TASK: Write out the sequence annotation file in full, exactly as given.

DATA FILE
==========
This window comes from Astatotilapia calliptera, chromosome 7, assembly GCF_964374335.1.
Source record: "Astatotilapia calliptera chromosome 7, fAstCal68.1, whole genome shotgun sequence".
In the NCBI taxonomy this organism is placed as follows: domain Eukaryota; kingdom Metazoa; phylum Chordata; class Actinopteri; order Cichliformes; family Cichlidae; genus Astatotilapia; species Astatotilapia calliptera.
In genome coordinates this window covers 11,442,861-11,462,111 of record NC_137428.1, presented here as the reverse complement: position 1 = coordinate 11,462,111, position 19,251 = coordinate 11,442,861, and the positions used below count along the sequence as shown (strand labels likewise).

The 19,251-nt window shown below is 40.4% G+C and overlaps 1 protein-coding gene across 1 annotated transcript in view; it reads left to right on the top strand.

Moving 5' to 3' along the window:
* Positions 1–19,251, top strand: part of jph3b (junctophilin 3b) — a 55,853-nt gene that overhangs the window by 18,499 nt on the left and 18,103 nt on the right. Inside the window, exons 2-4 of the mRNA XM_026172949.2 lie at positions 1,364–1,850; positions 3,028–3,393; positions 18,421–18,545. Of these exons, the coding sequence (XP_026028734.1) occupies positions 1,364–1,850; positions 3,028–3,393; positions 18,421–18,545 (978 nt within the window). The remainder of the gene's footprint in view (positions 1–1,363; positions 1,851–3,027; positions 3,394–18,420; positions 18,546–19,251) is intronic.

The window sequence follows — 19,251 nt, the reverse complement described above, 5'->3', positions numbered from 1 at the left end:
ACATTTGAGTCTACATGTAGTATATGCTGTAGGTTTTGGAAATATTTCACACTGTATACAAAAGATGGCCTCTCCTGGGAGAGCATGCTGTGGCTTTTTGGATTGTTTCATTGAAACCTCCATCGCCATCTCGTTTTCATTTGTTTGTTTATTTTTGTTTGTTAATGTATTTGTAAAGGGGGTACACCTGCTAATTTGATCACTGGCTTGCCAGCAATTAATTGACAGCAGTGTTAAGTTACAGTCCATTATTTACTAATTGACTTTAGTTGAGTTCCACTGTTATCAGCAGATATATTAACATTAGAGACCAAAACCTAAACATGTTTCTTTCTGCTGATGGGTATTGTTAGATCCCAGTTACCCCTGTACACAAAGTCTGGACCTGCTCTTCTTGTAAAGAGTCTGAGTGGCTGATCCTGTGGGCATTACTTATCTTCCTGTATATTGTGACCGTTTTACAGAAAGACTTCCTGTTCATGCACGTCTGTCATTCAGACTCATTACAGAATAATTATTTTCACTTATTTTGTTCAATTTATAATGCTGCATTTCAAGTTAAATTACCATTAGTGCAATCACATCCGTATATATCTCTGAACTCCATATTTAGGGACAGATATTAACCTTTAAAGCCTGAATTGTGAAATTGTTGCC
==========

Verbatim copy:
This window comes from Astatotilapia calliptera, chromosome 7, assembly GCF_964374335.1.
Source record: "Astatotilapia calliptera chromosome 7, fAstCal68.1, whole genome shotgun sequence".
In the NCBI taxonomy this organism is placed as follows: domain Eukaryota; kingdom Metazoa; phylum Chordata; class Actinopteri; order Cichliformes; family Cichlidae; genus Astatotilapia; species Astatotilapia calliptera.
In genome coordinates this window covers 11,442,861-11,462,111 of record NC_137428.1, presented here as the reverse complement: position 1 = coordinate 11,462,111, position 19,251 = coordinate 11,442,861, and the positions used below count along the sequence as shown (strand labels likewise).

The 19,251-nt window shown below is 40.4% G+C and overlaps 1 protein-coding gene across 1 annotated transcript in view; it reads left to right on the top strand.

Moving 5' to 3' along the window:
* Positions 1–19,251, top strand: part of jph3b (junctophilin 3b) — a 55,853-nt gene that overhangs the window by 18,499 nt on the left and 18,103 nt on the right. Inside the window, exons 2-4 of the mRNA XM_026172949.2 lie at positions 1,364–1,850; positions 3,028–3,393; positions 18,421–18,545. Of these exons, the coding sequence (XP_026028734.1) occupies positions 1,364–1,850; positions 3,028–3,393; positions 18,421–18,545 (978 nt within the window). The remainder of the gene's footprint in view (positions 1–1,363; positions 1,851–3,027; positions 3,394–18,420; positions 18,546–19,251) is intronic.

The window sequence follows — 19,251 nt, the reverse complement described above, 5'->3', positions numbered from 1 at the left end:
ACATTTGAGTCTACATGTAGTATATGCTGTAGGTTTTGGAAATATTTCACACTGTATACAAAAGATGGCCTCTCCTGGGAGAGCATGCTGTGGCTTTTTGGATTGTTTCATTGAAACCTCCATCGCCATCTCGTTTTCATTTGTTTGTTTATTTTTGTTTGTTAATGTATTTGTAAAGGGGGTACACCTGCTAATTTGATCACTGGCTTGCCAGCAATTAATTGACAGCAGTGTTAAGTTACAGTCCATTATTTACTAATTGACTTTAGTTGAGTTCCACTGTTATCAGCAGATATATTAACATTAGAGACCAAAACCTAAACATGTTTCTTTCTGCTGATGGGTATTGTTAGATCCCAGTTACCCCTGTACACAAAGTCTGGACCTGCTCTTCTTGTAAAGAGTCTGAGTGGCTGATCCTGTGGGCATTACTTATCTTCCTGTATATTGTGACCGTTTTACAGAAAGACTTCCTGTTCATGCACGTCTGTCATTCAGACTCATTACAGAATAATTATTTTCACTTATTTTGTTCAATTTATAATGCTGCATTTCAAGTTAAATTACCATTAGTGCAATCACATCCGTATATATCTCTGAACTCCATATTTAGGGACAGATATTAACCTTTAAAGCCTGAATTGTGAAATTGTTGCC